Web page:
Return of the witch : the scapegoating of the unredeemable woman in modern American cinema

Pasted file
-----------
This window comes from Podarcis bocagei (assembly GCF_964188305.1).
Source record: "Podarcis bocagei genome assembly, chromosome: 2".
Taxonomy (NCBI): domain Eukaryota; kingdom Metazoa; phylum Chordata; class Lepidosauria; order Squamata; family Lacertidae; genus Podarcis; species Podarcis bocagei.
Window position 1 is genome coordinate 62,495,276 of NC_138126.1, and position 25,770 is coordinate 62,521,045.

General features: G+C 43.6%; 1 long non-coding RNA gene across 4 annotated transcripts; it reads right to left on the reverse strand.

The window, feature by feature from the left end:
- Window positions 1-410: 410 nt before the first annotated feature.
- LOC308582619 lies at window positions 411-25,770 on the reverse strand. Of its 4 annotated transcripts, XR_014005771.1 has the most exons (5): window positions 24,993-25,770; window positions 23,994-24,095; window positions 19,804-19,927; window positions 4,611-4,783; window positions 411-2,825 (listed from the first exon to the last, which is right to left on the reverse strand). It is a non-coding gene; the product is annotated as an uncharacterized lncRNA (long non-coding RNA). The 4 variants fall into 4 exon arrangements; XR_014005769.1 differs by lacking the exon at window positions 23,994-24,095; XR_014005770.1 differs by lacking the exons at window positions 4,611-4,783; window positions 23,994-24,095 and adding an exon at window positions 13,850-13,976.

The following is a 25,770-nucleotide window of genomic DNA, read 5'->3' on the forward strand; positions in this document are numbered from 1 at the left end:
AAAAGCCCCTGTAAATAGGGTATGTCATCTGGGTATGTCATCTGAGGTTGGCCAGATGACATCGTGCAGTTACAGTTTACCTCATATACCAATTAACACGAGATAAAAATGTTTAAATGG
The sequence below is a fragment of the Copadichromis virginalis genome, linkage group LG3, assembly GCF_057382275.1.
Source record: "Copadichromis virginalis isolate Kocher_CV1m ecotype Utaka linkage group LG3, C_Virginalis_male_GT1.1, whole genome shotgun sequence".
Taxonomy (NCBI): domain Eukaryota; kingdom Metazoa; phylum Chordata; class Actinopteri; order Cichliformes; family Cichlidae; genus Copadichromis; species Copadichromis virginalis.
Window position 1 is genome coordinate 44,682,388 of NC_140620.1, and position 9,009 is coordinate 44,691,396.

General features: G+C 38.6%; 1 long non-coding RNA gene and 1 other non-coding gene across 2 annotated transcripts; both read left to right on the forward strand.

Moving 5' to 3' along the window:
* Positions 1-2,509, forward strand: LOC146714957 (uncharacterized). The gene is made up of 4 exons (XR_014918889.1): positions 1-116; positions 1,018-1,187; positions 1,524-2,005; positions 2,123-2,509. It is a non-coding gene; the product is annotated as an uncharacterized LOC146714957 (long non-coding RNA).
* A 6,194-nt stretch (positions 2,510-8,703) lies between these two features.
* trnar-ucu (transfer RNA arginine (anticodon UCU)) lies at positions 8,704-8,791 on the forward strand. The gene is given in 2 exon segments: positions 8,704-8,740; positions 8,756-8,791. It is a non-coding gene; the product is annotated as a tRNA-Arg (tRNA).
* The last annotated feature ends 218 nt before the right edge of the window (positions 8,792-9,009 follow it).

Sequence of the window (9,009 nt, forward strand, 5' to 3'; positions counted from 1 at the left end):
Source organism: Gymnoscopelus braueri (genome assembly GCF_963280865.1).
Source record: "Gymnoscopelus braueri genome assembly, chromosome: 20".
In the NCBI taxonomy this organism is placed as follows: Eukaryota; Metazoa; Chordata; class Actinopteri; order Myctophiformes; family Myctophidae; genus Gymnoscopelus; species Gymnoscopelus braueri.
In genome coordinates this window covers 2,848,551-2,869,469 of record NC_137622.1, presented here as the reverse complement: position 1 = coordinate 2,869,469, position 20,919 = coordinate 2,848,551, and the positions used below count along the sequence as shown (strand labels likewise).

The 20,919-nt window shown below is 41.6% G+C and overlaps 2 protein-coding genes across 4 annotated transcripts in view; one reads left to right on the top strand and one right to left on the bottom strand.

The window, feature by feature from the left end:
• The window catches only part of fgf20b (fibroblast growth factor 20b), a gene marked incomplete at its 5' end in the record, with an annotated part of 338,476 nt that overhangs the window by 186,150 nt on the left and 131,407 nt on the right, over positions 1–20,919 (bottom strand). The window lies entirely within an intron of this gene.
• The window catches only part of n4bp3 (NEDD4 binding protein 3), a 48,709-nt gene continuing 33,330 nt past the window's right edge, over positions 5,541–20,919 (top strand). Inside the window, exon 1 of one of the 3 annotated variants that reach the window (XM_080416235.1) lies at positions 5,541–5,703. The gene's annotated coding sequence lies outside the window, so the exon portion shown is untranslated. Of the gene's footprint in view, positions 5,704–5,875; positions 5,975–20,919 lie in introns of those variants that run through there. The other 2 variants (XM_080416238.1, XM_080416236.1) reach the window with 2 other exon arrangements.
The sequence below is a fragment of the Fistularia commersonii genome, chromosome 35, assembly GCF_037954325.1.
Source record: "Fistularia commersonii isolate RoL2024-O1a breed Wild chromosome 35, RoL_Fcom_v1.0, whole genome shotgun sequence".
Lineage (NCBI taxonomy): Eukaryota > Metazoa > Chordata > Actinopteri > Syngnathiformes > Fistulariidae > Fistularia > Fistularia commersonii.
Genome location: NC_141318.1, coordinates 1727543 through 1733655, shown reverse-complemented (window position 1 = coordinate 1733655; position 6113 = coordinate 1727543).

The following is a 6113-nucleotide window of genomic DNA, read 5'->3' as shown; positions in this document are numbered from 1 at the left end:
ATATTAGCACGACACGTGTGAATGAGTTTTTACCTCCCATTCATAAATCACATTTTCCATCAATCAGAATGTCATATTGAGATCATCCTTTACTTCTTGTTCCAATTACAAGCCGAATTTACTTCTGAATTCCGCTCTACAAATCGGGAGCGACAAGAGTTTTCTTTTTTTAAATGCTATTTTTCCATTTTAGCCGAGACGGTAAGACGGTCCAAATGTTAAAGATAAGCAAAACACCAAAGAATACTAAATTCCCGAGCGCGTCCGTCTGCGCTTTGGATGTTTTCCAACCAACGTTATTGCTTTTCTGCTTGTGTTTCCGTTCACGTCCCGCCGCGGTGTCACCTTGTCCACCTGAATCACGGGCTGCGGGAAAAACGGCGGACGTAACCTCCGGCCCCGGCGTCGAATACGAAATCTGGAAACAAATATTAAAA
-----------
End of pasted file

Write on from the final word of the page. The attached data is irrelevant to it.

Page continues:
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During the decades of the 1970s, 1980s and 1990s, American movie audiences witnessed a cultural phenomenon. With increased frequency and vehemence, Hollywood screenwriters and directors depicted female film characters as dangerously mentally ill and violent to the point that films featuring such characters became their own distinct genre. Whereas earlier Hollywood anti-heroine was still feminine and dependent while being evil and calculating, the new image that emerged in the latter part of the century had lost all dignity and become so monstrously pathological that the intent could only be to evoke not only fear in audiences, but shame for women. This vii cinematic trend was in part a reaction to the modern feminist movement and the increasing power and independence of the working woman. Moreover, these films were a reflection of a troubled society confounded by rapid change, upheaval, and loosening moral standards. These characters serve to both reveal cultural tension, and act as scapegoats to relieve it, much like the 17th century witch of Puritan New England. The early New England community labeled the ancestral witch as envious, angry and discontented, all qualities present in her 20th century counterpart. While the witches’ persecution served to identify evil and unite the community in eliminating it, the modern day audiences could also find smug satisfaction and symbolic retribution while viewing the defeat and destruction of the New Witch.